Lake Hancock Outfall Wetlands

Eastern Phoebe

 

Large size and bright red bill are diagnostic for the Caspian Tern, largest tern in North America.

Lake Hancock Outfall Wetlands

Caspian Tern

 

A bit of shade is provided to a Black-necked Stilt by a Great Egret. He isn’t called “Great” for no reason!

Lake Hancock Outfall Wetlands

Black-necked Stilt, Great Egret

 

One of the only moths in Florida to be active throughout daylight hours is the brightly colored Bella. It’s a challenge to find one perched in the open.

Lake Hancock Outfall Wetlands

Bella Moth (Utetheisa ornatrix)

 

Another fall visitor is the Northern Harrier. Their characteristic low flight over the marsh and lazy wing flap, along with an owl-like face, make them easy to identify. This female headed straight for me as I lay in the grass.

Lake Hancock Outfall Wetlands

Northern Harrier – Female

 

Mottled Ducks have interbred so widely with Mallards that it’s difficult to identify a truly wild one. Most will show some mallard trait. This one flew by too fast for close examination so we’ll just call it a probably, possibly, maybe actual Mottled Duck. And that’s final!

20151206 Lake Hancock Outfall Wetlands 00232.jpg

 

A pair of Blue-winged Teal abruptly lift off the surface as a Bald Eagle passed overhead. Hundreds of ducks in the adjacent pond followed suit.

Lake Hancock Outfall Wetlands

Blue-winged Teal

 

The hunters. An immature and an adult Bald Eagle. It takes an eagle about four years to achieve totally white feathers on its head and tail.

Lake Hancock Outfall Wetlands

Bald Eagle – Immature

Lake Hancock Outfall Wetlands

Bald Eagle

 

Palm Warblers do not breed in central Florida but they certainly do like to spend the winter here! Every yard, field and tree is covered with the little bug eaters. This one has claimed a rock for his throne.

Lake Hancock Outfall Wetlands

Palm Warbler

 

The Hooded Merganser is a really good looking tourist which loves our quiet ponds. The male with his large white crest usually gets the attention, but the female exudes her own special beauty.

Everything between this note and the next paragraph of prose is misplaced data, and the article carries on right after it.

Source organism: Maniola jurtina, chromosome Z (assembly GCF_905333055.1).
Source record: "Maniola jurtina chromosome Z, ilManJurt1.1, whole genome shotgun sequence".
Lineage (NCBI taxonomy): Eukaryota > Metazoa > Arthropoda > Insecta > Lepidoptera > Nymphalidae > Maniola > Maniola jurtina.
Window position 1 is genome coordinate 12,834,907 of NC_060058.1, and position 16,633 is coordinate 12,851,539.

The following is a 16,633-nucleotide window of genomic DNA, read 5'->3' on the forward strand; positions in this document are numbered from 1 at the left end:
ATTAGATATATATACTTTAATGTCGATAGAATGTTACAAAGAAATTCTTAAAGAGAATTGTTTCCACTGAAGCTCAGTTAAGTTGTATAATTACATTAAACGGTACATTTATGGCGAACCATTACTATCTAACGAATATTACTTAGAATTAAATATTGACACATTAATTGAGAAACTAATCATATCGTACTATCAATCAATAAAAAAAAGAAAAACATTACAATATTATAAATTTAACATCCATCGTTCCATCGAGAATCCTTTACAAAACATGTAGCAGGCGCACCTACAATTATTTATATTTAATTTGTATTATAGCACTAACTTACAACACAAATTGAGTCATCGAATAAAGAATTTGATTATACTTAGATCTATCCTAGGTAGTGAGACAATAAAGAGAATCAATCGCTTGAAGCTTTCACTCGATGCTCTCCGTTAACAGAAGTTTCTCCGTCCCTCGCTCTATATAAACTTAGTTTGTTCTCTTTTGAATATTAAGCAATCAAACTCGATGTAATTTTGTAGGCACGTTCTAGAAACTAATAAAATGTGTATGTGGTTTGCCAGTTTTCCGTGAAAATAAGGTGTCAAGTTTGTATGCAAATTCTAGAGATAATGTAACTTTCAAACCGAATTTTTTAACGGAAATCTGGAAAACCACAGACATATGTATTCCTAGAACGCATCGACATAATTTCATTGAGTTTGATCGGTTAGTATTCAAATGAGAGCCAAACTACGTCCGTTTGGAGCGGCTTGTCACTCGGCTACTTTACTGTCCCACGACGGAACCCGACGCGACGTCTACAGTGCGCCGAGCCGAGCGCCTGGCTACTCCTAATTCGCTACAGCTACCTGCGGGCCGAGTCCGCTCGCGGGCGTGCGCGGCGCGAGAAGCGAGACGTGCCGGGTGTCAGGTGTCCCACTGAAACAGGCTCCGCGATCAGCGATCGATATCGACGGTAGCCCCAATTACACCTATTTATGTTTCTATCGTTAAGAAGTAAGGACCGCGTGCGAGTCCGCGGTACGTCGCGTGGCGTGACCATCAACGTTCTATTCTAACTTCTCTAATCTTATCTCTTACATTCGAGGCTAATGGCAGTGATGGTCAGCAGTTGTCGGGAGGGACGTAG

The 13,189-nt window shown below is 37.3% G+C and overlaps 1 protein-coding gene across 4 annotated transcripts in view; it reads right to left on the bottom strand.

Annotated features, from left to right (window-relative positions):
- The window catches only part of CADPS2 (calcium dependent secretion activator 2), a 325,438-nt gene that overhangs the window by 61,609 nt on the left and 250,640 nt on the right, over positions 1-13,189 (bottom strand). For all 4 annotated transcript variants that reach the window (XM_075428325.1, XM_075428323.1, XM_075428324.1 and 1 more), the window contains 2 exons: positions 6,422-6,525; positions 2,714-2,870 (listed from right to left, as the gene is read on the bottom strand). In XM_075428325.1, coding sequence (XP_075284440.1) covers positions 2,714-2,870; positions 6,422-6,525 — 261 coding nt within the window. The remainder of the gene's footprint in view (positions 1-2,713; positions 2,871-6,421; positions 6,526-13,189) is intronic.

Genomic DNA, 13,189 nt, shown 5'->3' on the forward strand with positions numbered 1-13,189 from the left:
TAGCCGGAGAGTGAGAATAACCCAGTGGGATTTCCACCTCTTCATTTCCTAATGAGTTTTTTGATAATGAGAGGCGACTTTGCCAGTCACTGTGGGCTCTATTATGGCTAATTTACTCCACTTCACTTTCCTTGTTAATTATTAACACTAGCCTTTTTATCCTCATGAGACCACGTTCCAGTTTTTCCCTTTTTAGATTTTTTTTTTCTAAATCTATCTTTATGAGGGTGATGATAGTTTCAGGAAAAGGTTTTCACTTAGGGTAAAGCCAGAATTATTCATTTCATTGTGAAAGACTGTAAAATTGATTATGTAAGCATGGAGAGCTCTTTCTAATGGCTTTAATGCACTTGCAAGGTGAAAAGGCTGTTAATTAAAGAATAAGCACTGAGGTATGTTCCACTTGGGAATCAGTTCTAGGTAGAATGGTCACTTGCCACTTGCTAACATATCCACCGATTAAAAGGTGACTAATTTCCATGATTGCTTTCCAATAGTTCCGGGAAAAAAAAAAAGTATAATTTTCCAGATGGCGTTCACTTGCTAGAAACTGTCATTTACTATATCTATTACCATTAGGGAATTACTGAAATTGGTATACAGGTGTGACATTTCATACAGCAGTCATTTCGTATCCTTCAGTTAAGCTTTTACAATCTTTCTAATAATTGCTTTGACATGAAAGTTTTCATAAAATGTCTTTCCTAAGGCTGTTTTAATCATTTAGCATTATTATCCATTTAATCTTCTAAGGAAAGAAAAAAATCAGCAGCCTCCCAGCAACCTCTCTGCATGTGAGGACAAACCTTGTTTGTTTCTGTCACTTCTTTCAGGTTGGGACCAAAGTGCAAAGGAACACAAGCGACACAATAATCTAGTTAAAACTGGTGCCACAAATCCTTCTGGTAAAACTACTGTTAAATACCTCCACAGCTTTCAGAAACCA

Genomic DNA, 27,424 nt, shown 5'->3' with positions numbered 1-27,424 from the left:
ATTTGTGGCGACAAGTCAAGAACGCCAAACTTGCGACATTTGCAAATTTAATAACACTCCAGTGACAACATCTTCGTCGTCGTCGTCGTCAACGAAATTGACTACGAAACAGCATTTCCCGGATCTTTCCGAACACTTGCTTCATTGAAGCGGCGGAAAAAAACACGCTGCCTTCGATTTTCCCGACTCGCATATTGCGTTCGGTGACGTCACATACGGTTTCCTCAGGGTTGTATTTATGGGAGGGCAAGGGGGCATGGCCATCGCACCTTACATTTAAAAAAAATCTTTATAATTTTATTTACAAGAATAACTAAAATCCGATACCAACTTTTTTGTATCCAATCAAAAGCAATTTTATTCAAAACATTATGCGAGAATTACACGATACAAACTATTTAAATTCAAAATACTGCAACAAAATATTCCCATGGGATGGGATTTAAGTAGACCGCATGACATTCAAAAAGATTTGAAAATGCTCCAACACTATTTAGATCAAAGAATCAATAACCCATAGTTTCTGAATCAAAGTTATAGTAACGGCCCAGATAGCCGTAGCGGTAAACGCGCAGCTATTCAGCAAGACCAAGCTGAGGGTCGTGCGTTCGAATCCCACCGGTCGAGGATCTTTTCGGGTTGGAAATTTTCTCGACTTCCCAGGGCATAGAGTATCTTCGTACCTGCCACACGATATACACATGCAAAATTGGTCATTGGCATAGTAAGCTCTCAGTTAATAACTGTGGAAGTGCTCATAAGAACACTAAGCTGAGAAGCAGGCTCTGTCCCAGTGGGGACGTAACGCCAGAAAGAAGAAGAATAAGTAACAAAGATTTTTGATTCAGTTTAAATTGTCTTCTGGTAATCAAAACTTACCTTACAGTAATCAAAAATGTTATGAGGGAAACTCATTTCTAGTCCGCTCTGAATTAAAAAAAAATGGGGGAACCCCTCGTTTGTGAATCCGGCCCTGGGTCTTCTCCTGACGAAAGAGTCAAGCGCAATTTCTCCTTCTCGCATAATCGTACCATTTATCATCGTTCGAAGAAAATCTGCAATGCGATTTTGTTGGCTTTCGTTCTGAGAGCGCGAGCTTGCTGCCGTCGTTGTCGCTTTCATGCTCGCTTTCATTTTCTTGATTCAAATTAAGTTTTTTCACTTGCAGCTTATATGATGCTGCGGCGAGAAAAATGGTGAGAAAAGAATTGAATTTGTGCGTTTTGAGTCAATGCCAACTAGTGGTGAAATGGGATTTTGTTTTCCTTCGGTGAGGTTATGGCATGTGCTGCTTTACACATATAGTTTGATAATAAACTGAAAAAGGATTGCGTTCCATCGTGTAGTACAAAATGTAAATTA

Lake Hancock Outfall Wetlands

Hooded Merganser – Female

Lake Hancock Outfall Wetlands

Hooded Merganser – Male

 

A pair of Great Blue Herons have selected a nesting site among the colorful (but invasive) Brazilian Pepper bushes along the lake shore.

Lake Hancock Outfall Wetlands

Great Blue Heron

 

It’s good to see sparrows return for the fall. This Savannah Sparrow blends in quite well with the brown reeds of the wetlands.

Lake Hancock Outfall Wetlands

Savannah sparrow

 

The Double-crested Cormorant doesn’t usually get mentioned in a discussion of beautiful birds. Until you get to those eyes. Wow.

Lake Hancock Outfall Wetlands

Double-crested Cormorant

 

 

No Barn Owl. Humidity at 100%. Temperature 92 F (33.3 C) at noon. Mosquitoes. It’s fall in the Outfall! It just doesn’t get any better than this. (Until winter.)

Enjoy your search for a natural place and come back for a visit!

 

See more birds at:   Paying Ready Attention   (Check out Wild Bird Wednesday.)

Categories: Birds, Florida, Photography, Travel | Tags: , , , , , , , , , , , , , , , , | 44 Comments

Random Acts of Birding